Wednesday, March 18, 2015

Milwaukee Muslim Film Festival Continues On Toward Success.

From what I have heard, both showings of "Yemeniettes" by the Milwaukee Muslim Film Festival #MMFilmFest were a roaring success. I went to the Wednesday showing and was suitably impressed by both documentary and director. Some of my favorite parts of the film were all of the excellent one-liners the mother of one of the girls would give throughout the film. For those of you that couldn't make it, Wednesday's showing was followed by a talk-back session with the Director/Executive Producer, Leon Shahabian. It was a true treat.

Leon Shahabian proved himself to be a well-spoken, well-informed individual and very approachable. At one point, he even tried to cut the listing of his impressive credits short to get to the questions. During the talk-back, we learned fascinating facts about the area, his filming interests, how they discovered and decided to film the girls, post-filming updates on the families, behind-the-scenes details (including how the girls got their funding) and all sorts of information we wouldn't have otherwise.

The girls were, surprisingly enough, all from upper middle class families with fathers in prestigious governmental positions. I say surprising because of two things. First of all, the area in which they lived appeared, perhaps because of my decidedly American viewpoint, a less than expected level of development. They went to public school, and seemed very much on level with most of the other individuals seen in the documentary. Secondly, he had made sure they were in their everyday clothing to better connect with and inspire fellow Yemeni for, as Leon Shahabian stated during the talk-back, "this film was for them" (the Yemeni people).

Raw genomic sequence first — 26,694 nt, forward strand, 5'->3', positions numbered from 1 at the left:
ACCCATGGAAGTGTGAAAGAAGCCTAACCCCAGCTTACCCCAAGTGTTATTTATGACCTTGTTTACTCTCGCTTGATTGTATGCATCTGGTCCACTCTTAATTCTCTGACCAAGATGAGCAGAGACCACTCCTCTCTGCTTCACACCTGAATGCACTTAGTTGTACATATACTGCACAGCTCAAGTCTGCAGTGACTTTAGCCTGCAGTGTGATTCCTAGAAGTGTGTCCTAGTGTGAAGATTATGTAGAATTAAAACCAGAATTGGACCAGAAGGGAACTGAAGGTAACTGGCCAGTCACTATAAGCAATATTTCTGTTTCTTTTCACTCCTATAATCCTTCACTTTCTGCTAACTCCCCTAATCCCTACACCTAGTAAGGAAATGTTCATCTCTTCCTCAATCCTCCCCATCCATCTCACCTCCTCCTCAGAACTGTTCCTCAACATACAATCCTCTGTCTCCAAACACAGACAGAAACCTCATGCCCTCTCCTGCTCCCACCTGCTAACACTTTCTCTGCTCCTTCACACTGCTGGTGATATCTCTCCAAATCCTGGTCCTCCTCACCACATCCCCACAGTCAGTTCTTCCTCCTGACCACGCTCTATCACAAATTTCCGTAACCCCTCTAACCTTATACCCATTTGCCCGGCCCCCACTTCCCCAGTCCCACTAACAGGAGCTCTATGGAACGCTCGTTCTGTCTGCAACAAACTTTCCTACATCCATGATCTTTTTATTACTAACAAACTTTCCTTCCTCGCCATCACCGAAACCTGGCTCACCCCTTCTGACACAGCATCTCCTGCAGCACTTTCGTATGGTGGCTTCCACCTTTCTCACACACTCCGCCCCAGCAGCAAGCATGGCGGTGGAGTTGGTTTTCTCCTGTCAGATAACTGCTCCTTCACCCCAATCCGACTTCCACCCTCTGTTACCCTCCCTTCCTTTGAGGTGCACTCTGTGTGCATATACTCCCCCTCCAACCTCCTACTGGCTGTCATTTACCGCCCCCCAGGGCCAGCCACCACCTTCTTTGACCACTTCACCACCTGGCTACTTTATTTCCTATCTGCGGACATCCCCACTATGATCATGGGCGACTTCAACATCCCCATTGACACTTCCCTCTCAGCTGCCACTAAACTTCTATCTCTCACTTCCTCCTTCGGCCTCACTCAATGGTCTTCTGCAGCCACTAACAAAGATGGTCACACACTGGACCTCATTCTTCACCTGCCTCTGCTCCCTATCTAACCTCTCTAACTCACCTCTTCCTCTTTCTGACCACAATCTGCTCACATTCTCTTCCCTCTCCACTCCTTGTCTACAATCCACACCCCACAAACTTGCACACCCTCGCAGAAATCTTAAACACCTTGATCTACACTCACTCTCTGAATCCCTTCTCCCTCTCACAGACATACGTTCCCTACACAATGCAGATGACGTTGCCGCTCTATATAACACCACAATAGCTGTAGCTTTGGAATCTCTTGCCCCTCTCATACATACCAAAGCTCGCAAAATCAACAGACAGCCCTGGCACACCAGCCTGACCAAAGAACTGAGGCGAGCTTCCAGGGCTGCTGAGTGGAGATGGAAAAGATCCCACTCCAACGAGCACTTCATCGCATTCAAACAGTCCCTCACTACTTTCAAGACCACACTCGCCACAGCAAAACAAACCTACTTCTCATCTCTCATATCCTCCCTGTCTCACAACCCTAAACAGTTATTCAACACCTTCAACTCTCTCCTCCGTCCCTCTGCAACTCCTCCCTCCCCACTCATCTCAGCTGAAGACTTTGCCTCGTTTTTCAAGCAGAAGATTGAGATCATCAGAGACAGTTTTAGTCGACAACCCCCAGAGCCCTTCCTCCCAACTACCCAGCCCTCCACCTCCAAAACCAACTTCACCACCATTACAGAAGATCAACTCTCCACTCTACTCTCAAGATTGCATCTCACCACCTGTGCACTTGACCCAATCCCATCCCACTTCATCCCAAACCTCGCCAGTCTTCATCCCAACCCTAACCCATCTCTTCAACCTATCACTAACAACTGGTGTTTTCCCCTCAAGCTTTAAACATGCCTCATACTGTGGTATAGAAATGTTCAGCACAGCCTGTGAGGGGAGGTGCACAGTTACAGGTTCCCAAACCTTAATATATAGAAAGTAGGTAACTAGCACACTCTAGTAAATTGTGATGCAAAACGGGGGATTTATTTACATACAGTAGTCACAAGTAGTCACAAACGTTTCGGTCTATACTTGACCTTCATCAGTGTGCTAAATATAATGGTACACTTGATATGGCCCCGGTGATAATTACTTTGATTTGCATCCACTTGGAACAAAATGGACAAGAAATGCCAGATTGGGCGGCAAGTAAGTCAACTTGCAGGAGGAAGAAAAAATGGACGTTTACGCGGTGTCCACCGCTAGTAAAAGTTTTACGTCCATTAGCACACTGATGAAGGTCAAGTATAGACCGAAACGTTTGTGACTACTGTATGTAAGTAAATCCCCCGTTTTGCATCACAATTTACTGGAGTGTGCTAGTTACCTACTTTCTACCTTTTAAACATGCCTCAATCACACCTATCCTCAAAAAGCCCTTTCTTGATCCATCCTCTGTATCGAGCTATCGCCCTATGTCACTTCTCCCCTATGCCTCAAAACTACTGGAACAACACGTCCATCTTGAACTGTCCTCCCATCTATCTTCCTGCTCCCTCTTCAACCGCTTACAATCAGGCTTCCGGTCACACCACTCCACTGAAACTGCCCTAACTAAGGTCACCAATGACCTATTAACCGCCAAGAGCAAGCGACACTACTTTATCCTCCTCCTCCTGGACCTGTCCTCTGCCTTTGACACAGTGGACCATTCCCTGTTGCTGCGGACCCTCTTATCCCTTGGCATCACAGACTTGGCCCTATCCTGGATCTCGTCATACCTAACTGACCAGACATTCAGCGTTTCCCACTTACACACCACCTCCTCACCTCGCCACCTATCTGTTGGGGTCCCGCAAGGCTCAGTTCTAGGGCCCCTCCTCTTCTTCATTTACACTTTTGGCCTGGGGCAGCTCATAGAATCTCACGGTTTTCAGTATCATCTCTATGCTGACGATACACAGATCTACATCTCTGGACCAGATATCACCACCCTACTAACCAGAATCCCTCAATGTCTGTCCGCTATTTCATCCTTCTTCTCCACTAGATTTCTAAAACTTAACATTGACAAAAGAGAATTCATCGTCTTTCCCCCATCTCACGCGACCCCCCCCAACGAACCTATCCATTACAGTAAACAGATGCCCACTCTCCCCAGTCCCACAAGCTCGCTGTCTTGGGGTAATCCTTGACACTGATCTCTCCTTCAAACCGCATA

We also got a chance to speak with a Yemeni during the talk-back, as a member of the audience was discovered to be an exchange student from the region. Hamza seemed an intelligent, driven individual with a desire to go on to college and make something of himself. He was able to answer questions about various cultural aspects and some insight into his perspective on the situation and his plans for the future. It was a nice parallel with the film that couldn't have gone much better if we had tried.

Here's an update on the "Yemeniettes" girls since the film debuted:

Last Mr. Shahabian heard as of 2012, the girls were still running their company, Creative Generation, with half working the company and the other half away at college to get their degrees and planning on returning to continue their work there and hopeful to expand, both to other countries and into other solar products.

With all of the unrest in Yemen, it is unfortunate to say, not much is known of the girls' current goings on. They are just some of the many people stuck between the Houthis, ISIS and other warring factions in the conflict in their country. It is unfortunate, but war is and has never been "surgical," and forced regime changes rarely clean. However, people remain hopeful. Perhaps one day everything will clear up and the girls can really make a difference. They already have proven an inspiration.

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